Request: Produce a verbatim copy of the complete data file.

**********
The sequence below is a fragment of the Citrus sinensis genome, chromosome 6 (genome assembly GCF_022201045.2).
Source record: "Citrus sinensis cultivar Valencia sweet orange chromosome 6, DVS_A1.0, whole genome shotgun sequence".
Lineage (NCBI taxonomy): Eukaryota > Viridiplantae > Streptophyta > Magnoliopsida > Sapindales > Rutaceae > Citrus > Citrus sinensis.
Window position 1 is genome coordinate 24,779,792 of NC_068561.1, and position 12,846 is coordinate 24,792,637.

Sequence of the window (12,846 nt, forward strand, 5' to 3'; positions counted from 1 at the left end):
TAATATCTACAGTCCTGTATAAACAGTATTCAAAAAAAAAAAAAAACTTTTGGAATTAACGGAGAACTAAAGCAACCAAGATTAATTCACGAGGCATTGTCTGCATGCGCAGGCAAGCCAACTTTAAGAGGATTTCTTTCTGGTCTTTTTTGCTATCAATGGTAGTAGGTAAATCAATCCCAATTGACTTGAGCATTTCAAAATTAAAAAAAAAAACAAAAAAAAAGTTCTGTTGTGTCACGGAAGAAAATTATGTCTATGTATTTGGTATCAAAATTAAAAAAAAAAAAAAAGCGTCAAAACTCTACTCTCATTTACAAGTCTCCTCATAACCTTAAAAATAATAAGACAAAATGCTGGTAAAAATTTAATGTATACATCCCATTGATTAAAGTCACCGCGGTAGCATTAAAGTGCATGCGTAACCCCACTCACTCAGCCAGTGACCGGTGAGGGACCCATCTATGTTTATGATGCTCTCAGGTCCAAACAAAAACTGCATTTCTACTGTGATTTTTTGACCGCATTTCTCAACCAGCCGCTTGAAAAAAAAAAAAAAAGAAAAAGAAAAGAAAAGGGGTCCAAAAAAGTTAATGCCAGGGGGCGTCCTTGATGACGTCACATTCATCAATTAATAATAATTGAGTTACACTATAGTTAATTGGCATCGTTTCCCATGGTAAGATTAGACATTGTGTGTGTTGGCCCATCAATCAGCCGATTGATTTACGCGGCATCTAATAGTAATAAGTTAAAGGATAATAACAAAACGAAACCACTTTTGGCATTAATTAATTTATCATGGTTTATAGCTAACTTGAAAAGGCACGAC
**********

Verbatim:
The sequence below is a fragment of the Citrus sinensis genome, chromosome 6 (genome assembly GCF_022201045.2).
Source record: "Citrus sinensis cultivar Valencia sweet orange chromosome 6, DVS_A1.0, whole genome shotgun sequence".
Lineage (NCBI taxonomy): Eukaryota > Viridiplantae > Streptophyta > Magnoliopsida > Sapindales > Rutaceae > Citrus > Citrus sinensis.
Window position 1 is genome coordinate 24,779,792 of NC_068561.1, and position 12,846 is coordinate 24,792,637.

Sequence of the window (12,846 nt, forward strand, 5' to 3'; positions counted from 1 at the left end):
TAATATCTACAGTCCTGTATAAACAGTATTCAAAAAAAAAAAAAAACTTTTGGAATTAACGGAGAACTAAAGCAACCAAGATTAATTCACGAGGCATTGTCTGCATGCGCAGGCAAGCCAACTTTAAGAGGATTTCTTTCTGGTCTTTTTTGCTATCAATGGTAGTAGGTAAATCAATCCCAATTGACTTGAGCATTTCAAAATTAAAAAAAAAAACAAAAAAAAAGTTCTGTTGTGTCACGGAAGAAAATTATGTCTATGTATTTGGTATCAAAATTAAAAAAAAAAAAAAAGCGTCAAAACTCTACTCTCATTTACAAGTCTCCTCATAACCTTAAAAATAATAAGACAAAATGCTGGTAAAAATTTAATGTATACATCCCATTGATTAAAGTCACCGCGGTAGCATTAAAGTGCATGCGTAACCCCACTCACTCAGCCAGTGACCGGTGAGGGACCCATCTATGTTTATGATGCTCTCAGGTCCAAACAAAAACTGCATTTCTACTGTGATTTTTTGACCGCATTTCTCAACCAGCCGCTTGAAAAAAAAAAAAAAAGAAAAAGAAAAGAAAAGGGGTCCAAAAAAGTTAATGCCAGGGGGCGTCCTTGATGACGTCACATTCATCAATTAATAATAATTGAGTTACACTATAGTTAATTGGCATCGTTTCCCATGGTAAGATTAGACATTGTGTGTGTTGGCCCATCAATCAGCCGATTGATTTACGCGGCATCTAATAGTAATAAGTTAAAGGATAATAACAAAACGAAACCACTTTTGGCATTAATTAATTTATCATGGTTTATAGCTAACTTGAAAAGGCACGAC